• Appropriate filtering and clipping techniques to eliminate abnormal data
  • Capabilities to override forecast issue size as required
  • Calculation of issue size variance and use of this variable in calculating expected service level

5. Economic Modeling

Economic modeling capabilities should allow for “what if” modeling of inventory trade-off decisions:

  • Inventory holding costs for different types of items
  • Total replenishment costs for different purchasing methods
  • Expediting or emergency freight costs
  • Stock-out costs, based on criticality and duration of stock-out
  • Comparing existing and optimized results for metrics such as inventory value, service level and more

6. Optimization of Reordering Parameters

The reordering parameters — minimum and maximum levels (MIN/MAX) — used by the ERP materials management system to generate replenishment orders are the main determinants of inventory outcomes. Reordering parameters should be optimized periodically to reflect changes. The optimization process addresses:

  • Selection of appropriate algorithms to optimize minimum and maximum stocking levels
  • Use of an economic cost model that considers costs of holding inventory, replenishment, expediting and stock-outs as a preferred alternative to a fixed service level approach
  • Analysis of groups of items rather than one-by-one, one at a time
  • The ability to perform “what if” modeling and compare optimized results against current inventory performance 
  • Consideration of “real world” constraints including maximum bin capacity, storage capacity and more
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7. Exception Management

For large, complex MRO inventories, a “management by exception” approach ensures that inventory review time is focused on high-value or problem items. Exception management capabilities include:

  • Tools for users to define any number of exception conditions with related alert thresholds
  • The ability to search, sort and filter by exceptions
  • Mechanisms to exclude changes to reordering parameters for items with exception conditions

8. Inventory Segmentation

Inventory segmentation provides a management framework for inventory that recognizes that a number of different management techniques are required for various item profiles:

  • Segment the inventory based on characteristics such as usage or holding value, movement frequency and more
  • Apply structured policies or business rules to the management of each inventory segment, such as manual control of special items or review for potentially obsolete items

9. Spares Risk Assessment

Some MRO inventories will include a high proportion of spares that are high-cost, critical, have little or no expected usage and require long lead times to receive. Managing these items requires specific techniques:

  • Risk modeling of the effect of holding zero, one or two sets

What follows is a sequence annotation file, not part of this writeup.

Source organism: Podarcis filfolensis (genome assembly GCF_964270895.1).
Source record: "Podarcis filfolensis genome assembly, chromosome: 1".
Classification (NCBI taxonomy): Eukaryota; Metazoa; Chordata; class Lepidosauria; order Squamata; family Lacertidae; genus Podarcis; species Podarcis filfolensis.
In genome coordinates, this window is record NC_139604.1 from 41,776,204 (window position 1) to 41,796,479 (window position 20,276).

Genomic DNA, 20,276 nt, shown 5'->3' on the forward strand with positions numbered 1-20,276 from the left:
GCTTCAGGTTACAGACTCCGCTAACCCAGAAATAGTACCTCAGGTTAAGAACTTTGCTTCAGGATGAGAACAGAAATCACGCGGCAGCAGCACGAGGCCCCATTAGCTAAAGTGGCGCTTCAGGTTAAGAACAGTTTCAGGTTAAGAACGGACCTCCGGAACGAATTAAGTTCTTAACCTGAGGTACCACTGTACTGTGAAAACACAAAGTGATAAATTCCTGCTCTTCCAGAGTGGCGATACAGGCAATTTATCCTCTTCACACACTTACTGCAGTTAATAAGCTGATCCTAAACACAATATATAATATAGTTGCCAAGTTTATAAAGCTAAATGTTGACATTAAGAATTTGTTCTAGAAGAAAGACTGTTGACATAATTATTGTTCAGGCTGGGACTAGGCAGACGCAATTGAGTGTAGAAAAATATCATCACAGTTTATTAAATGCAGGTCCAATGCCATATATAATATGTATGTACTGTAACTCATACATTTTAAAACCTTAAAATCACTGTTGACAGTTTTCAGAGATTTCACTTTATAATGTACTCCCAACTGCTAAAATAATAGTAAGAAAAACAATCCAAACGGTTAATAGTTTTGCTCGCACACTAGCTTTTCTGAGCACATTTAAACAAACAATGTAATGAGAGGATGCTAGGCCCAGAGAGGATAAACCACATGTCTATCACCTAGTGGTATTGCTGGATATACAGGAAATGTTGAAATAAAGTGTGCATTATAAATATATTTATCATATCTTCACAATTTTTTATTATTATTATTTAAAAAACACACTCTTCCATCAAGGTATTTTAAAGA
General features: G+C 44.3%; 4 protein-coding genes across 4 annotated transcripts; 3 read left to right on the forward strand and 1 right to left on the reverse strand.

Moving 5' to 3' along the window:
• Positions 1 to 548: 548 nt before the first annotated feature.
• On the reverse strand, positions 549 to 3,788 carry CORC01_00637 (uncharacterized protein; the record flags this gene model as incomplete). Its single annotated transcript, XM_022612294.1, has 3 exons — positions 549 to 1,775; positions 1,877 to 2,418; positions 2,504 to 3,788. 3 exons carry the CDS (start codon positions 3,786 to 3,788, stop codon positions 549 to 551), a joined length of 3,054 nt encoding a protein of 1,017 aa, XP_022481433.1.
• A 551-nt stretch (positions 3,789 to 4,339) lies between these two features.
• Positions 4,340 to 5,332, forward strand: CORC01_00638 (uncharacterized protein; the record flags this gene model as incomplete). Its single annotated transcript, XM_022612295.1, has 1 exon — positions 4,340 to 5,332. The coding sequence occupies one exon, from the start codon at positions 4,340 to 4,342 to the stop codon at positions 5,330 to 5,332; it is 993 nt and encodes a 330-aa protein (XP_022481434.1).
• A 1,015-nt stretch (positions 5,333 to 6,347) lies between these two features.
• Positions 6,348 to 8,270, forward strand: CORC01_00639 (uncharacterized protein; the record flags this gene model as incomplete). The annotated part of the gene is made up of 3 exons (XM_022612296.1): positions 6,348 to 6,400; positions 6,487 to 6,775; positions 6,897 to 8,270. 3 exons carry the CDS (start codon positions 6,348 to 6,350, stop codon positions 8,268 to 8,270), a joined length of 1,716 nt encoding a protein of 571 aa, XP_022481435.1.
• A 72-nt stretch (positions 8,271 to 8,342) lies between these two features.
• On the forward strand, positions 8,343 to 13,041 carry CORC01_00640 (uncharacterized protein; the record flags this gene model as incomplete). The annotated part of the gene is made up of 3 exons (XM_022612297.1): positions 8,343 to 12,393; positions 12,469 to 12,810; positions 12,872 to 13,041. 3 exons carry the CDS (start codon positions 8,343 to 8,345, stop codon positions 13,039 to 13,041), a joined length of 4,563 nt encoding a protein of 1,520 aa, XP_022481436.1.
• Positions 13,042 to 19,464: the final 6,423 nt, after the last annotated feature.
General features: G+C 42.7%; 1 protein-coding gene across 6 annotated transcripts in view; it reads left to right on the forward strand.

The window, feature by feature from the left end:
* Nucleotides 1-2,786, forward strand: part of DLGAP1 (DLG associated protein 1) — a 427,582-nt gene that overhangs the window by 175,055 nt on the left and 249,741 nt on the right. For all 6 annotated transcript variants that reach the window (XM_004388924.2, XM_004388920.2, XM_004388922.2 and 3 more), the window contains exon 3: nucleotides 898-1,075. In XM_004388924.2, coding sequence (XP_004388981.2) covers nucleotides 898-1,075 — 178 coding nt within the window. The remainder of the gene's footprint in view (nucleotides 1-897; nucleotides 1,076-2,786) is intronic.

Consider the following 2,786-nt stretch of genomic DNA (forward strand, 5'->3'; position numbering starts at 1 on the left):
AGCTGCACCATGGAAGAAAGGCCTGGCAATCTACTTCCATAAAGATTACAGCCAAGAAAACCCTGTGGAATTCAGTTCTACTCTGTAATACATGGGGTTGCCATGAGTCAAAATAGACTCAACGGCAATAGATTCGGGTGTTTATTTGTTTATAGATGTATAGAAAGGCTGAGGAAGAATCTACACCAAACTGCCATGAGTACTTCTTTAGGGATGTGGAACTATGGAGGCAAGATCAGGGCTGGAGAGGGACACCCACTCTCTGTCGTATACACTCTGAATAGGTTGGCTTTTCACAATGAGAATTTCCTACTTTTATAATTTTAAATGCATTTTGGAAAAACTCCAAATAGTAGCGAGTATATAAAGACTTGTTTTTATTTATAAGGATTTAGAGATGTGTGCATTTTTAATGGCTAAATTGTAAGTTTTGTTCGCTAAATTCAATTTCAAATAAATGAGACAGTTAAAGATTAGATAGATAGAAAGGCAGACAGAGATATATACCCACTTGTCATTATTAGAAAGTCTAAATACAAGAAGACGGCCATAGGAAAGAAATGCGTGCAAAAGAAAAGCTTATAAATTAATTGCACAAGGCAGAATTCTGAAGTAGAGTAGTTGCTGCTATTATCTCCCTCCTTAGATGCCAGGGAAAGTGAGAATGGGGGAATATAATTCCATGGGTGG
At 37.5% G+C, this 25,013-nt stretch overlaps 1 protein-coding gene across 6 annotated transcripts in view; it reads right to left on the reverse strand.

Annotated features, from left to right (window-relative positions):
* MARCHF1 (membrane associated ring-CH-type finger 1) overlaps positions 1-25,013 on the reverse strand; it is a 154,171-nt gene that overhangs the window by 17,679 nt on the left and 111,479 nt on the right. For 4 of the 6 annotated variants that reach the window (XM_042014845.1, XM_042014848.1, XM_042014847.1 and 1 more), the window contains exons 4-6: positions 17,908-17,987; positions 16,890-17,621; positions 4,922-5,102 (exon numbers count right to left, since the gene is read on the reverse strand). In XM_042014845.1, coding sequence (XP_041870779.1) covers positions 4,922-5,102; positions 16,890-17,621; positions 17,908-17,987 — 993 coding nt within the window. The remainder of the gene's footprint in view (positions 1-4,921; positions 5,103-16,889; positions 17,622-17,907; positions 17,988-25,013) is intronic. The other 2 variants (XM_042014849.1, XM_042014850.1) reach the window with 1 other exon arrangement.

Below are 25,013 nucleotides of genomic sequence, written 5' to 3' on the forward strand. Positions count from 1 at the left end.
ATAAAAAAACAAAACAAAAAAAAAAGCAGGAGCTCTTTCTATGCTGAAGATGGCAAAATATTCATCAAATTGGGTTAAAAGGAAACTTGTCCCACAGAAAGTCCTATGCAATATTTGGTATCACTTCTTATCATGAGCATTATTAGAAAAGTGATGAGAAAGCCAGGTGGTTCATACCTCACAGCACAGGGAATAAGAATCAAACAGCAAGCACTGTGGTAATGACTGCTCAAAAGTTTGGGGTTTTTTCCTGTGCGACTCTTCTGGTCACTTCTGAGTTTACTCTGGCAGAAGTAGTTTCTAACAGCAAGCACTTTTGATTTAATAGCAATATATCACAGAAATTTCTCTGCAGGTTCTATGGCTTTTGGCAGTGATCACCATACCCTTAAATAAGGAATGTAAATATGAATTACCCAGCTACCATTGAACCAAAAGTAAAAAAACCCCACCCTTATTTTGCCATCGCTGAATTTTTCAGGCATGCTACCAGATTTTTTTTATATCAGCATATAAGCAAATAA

• The ability to perform sensitivity analysis around expected mean-time-between-demand and stock-out cost
  • The ability to model or override all inputs to the stocking decision

10. Spares Pooling

Significant reductions in overall safety stock investment are possible through the pooling or sharing of high-value, infrequent items (insurance spares) across multiple sites. To facilitate such arrangements, companies should:

  • Identify common spares that are suitable for sharing
  • Establish the optimal number of pooled spares to be held
  • Determine the optimal location for holding the spares

11. Knowledge Capture

Capturing organizational knowledge relating to inventory items is an important business process in preventing mistakes and re-investigation; the inventory optimization solution should:

  • Capture notes and commentary about inventory items
  • Provide an audit trail for decisions
  • Ensure high data quality for input parameters and classification codes
  • Provide reminders when reviews are due

12. Reporting Inventory KPIs

Inventory KPI reporting is important to allow progress in improving inventory to be tracked. KPI reporting should include:

  • A selection of pre-defined inventory management reports
  • The ability to automatically capture a large selection of pre-defined inventory KPIs
  • The ability for users to customize reports and statistics


For today’s asset-intensive companies, competitive advantage requires a positive mindset toward innovation and technology. Without technology solutions and best practices, companies are left to struggle with manual processes, standard ERP system functionality, and ad hoc databases or spreadsheets. These manually intensive approaches are prone to error and impossible to sustain on a repetitive basis.

Inventory optimization is just good business. Achieving and maintaining inventory optimization is possible and profitable with the right tools and the right type of help.